Monroe was asked if the Pistons had good locker-room chemistry this season, which ended Wednesday with a 112-111 loss at Oklahoma City.
"Honestly, I would say no," he answered.
Pressed for what the problem was, Monroe retreated.
"I will answer the question," he said, "but I wouldn’t go further than that."
"I don’t really like to say things that are controversial, even though sometimes it may be needed," he said. "But I don’t think it’s beneficial. I believe, as a team, we should be able to talk. But in this platform, I don’t think some stuff should be said, even though some people always choose to do it."
“I’ve censored myself, just because of the whole, so much speculation and so much stuff going on,” Monroe said. “I just tried to make sure I was as productive as possible. That I kept a straight head and kept it as positive as possible.”
With the Kings’ loss to the Suns last night, the Pistons’ lottery odds are now set. They’ll have have the No. 8 seed in the lottery – and because their first-round pick goes to Charlotte unless it falls in the top eight – there are only four possible picks they can land: 1, 2, 3 and 8.
- No. 1: 2.8%
- No. 2: 3.3%
- No. 3: 3.9%
- No. 8: 72.4%
- Lose pick:
Pistons vowing broad search for Joe Dumars’ successor, but two names already in circulation to be on their list: Scott Perry and Grant Hill
The Detroit Pistons announced today that Joe Dumars will step aside as President of Basketball Operations, effective immediately. The team has launched a search for a new head of basketball operations.
“Joe Dumars is a great champion who has meant so much to this franchise and this community,” said Pistons owner Tom Gores. “We are turning the page with great respect for what he has accomplished not only as a player and a front office executive, but as a person who has represented this team and the NBA with extraordinary dignity.”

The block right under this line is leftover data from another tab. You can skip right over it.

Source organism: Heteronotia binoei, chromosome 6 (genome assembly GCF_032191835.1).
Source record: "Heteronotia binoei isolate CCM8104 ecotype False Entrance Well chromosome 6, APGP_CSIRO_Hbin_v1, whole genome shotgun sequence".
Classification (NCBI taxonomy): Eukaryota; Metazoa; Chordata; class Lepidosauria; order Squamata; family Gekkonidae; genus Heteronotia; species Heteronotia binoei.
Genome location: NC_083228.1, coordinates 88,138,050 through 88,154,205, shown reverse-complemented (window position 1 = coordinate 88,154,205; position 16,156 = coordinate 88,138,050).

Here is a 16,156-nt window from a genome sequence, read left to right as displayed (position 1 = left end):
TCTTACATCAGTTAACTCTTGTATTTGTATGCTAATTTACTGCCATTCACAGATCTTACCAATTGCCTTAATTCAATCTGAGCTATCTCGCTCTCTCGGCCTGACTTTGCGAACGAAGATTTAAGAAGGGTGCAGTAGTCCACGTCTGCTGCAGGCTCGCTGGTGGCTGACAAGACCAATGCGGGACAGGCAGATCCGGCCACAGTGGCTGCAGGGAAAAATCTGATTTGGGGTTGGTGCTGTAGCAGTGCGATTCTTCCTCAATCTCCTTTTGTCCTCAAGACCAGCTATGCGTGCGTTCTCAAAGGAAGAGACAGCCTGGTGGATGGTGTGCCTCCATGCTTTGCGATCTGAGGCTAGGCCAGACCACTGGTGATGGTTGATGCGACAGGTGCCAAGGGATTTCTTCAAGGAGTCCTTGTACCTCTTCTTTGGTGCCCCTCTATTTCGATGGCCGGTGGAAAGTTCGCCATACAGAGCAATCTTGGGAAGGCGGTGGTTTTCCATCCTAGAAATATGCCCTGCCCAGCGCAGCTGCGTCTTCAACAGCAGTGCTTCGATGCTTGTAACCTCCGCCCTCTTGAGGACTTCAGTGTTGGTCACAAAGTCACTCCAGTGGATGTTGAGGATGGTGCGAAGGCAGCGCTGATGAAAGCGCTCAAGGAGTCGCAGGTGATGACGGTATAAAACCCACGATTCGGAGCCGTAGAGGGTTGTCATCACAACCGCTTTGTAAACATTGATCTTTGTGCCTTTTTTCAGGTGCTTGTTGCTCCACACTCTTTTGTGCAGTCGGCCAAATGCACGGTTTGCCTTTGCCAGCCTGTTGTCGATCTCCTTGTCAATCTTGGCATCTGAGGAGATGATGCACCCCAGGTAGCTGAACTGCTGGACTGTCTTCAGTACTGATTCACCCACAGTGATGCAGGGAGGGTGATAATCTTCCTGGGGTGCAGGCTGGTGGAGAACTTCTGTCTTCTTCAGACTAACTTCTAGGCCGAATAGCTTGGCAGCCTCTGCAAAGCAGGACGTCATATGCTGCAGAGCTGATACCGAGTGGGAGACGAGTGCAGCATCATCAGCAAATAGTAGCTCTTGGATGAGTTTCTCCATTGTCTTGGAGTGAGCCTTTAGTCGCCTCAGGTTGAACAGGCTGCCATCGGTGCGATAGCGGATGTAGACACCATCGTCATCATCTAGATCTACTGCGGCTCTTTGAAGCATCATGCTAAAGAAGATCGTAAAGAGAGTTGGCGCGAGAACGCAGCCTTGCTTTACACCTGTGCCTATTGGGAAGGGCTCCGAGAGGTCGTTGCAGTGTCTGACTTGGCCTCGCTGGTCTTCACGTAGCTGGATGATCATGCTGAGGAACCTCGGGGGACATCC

During the transition, Director of Basketball Operations Ken Catanella and Assistant General Manager George David will continue preparing for the upcoming NBA Draft and free agency signing period, reporting to ownership executives Phil Norment and Bob Wentworth. Mr. Norment said the organization has developed a preliminary list of candidates that includes “the best executives in the business,” but he declined to place a specific timetable on selecting a replacement.
Mr. Dumars will continue his relationship with the franchise as an advisor to the organization and its ownership team.
“It’s time to turn the page on a wonderful chapter and begin writing a new one,” Dumars said. “I’ve had the pleasure of working with some great people throughout the last 29 years as both a player and executive, and I’m proud of our accomplishments. Tom Gores and ownership is committed to winning and they will continue to move the franchise forward.”
You can read my initial thoughts at ProBasketballTalk, and I’ll have more here this afternoon.
Source: Dumars has agreed to remain on as executive adviser to the #Pistons, but away from basketball operations.
Pistons executives George David and Ken Cantanella will run team through draft and free agency as ownership conducts search for replacement
Joe Dumars will not have his contract renewed as #Pistons president, in an ownership decision. He did NOT resign.
I’d guess Dumars will still be out when his contract expires in a month and a half. This new role sounds as superficial as Lawrence Frank’s daily reports for the Nets. Effectively, Dumars is done, and that’s been clear for a while.
But why are David and Catanella slated to run the team for so long? Tom Gores and crew aren’t further in a search for Dumars’ replacement? Surely, this didn’t catch them off guard, so what gives?
Dumars has told multiple sources within the NBA that he plans to resign — possibly as soon as this week
Dumars’ championship and remarkable run as an executive should have gotten him a long leash, and it did. His glory days as a Pistons player probably gave him even more leeway, which is not a courtesy that needed to be extended.
But time has, justifiably, run out. Few general managers would have survived the mistakes Dumars has made the last few years, and now he won’t.
Now, it’s just a matter of it becoming official.
You can read more of my thoughts there now, and we’ll have much more coverage here as well later in the day.